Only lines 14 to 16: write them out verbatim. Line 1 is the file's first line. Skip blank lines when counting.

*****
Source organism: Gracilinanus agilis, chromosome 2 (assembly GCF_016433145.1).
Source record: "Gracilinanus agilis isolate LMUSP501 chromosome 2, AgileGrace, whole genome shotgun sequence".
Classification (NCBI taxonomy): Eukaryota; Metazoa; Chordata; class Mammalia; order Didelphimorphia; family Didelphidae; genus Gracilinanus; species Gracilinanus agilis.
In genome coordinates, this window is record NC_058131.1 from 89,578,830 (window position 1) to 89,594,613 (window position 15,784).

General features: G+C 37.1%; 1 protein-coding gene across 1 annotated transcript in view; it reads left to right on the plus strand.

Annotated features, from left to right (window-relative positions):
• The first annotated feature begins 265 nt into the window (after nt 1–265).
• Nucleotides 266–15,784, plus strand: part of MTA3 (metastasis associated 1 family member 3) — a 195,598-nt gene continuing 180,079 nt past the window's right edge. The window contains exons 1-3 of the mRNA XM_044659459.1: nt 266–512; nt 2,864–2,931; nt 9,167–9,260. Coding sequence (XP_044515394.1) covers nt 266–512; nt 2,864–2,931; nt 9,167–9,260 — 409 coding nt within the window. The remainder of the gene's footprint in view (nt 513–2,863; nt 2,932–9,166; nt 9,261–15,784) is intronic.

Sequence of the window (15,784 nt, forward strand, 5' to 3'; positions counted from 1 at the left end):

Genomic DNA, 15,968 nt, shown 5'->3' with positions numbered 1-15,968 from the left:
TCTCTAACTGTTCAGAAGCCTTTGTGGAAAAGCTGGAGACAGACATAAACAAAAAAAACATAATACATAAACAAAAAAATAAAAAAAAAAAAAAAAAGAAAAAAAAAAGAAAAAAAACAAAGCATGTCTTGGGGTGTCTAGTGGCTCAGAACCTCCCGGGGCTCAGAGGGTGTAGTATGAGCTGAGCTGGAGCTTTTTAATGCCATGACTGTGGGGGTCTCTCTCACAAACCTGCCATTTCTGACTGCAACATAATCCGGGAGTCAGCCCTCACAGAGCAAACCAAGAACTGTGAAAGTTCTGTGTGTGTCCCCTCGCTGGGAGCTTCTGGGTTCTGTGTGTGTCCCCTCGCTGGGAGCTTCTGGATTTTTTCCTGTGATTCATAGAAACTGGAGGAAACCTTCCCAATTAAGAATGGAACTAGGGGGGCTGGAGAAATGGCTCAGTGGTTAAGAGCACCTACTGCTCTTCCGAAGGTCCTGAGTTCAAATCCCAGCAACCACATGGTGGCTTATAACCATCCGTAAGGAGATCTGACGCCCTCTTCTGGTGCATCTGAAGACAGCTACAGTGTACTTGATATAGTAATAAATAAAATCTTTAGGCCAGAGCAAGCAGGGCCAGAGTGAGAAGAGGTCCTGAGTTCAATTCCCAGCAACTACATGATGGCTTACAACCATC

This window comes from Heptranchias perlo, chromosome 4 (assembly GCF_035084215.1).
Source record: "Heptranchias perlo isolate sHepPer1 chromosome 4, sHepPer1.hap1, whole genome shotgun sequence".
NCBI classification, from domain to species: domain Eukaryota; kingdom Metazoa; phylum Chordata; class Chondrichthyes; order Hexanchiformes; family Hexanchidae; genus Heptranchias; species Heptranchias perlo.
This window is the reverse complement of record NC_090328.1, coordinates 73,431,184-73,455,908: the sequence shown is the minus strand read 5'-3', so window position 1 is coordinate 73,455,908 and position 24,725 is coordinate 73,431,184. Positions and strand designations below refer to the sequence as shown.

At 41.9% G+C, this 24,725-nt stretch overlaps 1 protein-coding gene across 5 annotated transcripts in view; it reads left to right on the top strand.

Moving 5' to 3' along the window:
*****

NCBI classification, from domain to species: domain Eukaryota; kingdom Metazoa; phylum Chordata; class Chondrichthyes; order Hexanchiformes; family Hexanchidae; genus Heptranchias; species Heptranchias perlo.
This window is the reverse complement of record NC_090328.1, coordinates 73,431,184-73,455,908: the sequence shown is the minus strand read 5'-3', so window position 1 is coordinate 73,455,908 and position 24,725 is coordinate 73,431,184. Positions and strand designations below refer to the sequence as shown.

At 41.9% G+C, this 24,725-nt stretch overlaps 1 protein-coding gene across 5 annotated transcripts in view; it reads left to right on the top strand.